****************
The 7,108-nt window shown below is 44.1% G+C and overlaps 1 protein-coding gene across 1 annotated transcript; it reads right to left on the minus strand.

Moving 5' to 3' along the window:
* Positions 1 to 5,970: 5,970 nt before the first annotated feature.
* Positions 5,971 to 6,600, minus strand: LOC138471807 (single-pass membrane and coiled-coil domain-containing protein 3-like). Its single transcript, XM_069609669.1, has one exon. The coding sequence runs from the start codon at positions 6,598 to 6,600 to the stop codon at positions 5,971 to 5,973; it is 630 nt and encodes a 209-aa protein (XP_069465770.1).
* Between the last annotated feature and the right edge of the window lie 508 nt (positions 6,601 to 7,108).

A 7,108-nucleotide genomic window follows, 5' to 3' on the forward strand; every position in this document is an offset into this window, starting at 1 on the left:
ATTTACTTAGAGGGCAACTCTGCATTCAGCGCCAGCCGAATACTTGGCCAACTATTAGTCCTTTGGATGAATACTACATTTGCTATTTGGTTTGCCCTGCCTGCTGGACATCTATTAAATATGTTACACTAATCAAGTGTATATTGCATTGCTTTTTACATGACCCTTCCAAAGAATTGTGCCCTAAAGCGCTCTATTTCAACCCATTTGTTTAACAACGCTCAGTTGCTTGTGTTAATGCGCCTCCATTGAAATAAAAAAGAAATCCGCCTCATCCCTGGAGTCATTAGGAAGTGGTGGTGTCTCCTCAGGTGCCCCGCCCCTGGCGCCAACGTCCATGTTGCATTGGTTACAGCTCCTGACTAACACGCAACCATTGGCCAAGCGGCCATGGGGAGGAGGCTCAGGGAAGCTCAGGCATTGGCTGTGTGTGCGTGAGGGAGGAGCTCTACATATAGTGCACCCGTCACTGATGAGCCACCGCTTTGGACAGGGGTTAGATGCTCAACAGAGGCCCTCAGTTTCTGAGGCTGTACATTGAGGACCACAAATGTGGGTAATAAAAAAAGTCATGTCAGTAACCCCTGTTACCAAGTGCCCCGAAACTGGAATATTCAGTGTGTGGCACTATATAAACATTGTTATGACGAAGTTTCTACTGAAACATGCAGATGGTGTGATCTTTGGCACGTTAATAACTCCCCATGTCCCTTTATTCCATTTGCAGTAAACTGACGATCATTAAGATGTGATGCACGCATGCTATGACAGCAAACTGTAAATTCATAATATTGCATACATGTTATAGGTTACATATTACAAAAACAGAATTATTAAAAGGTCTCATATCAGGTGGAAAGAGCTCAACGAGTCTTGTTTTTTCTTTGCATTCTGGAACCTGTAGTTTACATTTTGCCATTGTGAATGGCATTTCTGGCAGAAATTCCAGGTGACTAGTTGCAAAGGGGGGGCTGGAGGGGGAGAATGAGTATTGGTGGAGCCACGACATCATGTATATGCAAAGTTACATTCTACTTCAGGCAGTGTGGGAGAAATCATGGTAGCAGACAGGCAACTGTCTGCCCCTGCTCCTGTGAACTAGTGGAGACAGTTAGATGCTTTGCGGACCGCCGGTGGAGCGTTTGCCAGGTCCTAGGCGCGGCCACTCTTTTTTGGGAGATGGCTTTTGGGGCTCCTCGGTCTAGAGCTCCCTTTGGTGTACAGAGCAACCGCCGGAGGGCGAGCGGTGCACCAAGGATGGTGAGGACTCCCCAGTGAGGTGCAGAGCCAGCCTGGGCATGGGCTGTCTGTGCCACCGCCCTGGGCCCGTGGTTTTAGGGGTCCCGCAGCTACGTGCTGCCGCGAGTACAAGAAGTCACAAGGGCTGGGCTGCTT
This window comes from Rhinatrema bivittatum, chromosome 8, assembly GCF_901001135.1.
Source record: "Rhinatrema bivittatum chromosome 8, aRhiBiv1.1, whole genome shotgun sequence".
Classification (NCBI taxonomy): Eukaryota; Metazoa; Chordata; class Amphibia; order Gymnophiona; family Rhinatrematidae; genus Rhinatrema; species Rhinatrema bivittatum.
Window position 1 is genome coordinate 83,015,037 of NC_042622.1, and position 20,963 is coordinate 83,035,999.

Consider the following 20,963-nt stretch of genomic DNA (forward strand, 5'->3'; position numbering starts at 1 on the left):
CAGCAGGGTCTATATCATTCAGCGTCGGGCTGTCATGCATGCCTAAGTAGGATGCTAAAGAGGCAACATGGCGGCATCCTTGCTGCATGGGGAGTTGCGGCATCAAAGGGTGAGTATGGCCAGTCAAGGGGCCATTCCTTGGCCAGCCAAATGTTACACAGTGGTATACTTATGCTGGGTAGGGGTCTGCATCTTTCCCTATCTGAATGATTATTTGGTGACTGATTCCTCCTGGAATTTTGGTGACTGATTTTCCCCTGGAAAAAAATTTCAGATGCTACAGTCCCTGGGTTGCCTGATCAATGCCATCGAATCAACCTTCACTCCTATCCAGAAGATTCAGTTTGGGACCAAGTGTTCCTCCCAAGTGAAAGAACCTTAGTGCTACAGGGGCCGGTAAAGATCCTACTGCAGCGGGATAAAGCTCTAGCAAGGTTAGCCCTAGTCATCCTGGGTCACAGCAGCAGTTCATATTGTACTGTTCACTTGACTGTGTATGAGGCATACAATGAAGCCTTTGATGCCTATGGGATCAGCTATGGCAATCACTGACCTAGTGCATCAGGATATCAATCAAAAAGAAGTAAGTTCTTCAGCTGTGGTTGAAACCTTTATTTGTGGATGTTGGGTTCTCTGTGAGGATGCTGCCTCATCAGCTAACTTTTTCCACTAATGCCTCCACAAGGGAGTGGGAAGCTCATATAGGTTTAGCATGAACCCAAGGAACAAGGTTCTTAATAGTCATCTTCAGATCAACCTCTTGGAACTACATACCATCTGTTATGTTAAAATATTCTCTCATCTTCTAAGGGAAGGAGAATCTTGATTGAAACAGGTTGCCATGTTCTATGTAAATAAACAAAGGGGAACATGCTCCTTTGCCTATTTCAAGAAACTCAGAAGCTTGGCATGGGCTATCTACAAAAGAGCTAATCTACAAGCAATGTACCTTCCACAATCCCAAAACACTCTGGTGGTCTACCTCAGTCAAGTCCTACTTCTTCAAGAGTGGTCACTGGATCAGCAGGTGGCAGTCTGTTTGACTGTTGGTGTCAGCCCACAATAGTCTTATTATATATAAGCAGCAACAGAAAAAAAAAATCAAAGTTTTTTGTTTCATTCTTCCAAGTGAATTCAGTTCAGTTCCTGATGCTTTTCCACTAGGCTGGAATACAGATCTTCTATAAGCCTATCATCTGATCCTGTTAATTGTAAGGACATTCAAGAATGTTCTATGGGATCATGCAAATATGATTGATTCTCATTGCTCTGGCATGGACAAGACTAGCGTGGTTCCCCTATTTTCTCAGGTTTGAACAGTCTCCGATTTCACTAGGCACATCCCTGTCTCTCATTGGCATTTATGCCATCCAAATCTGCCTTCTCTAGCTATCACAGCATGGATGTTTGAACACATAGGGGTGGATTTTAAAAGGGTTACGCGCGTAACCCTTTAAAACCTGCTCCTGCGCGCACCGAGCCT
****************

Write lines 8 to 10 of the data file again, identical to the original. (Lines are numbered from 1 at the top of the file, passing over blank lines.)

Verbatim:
This window comes from Rhinatrema bivittatum, chromosome 8, assembly GCF_901001135.1.
Source record: "Rhinatrema bivittatum chromosome 8, aRhiBiv1.1, whole genome shotgun sequence".
Classification (NCBI taxonomy): Eukaryota; Metazoa; Chordata; class Amphibia; order Gymnophiona; family Rhinatrematidae; genus Rhinatrema; species Rhinatrema bivittatum.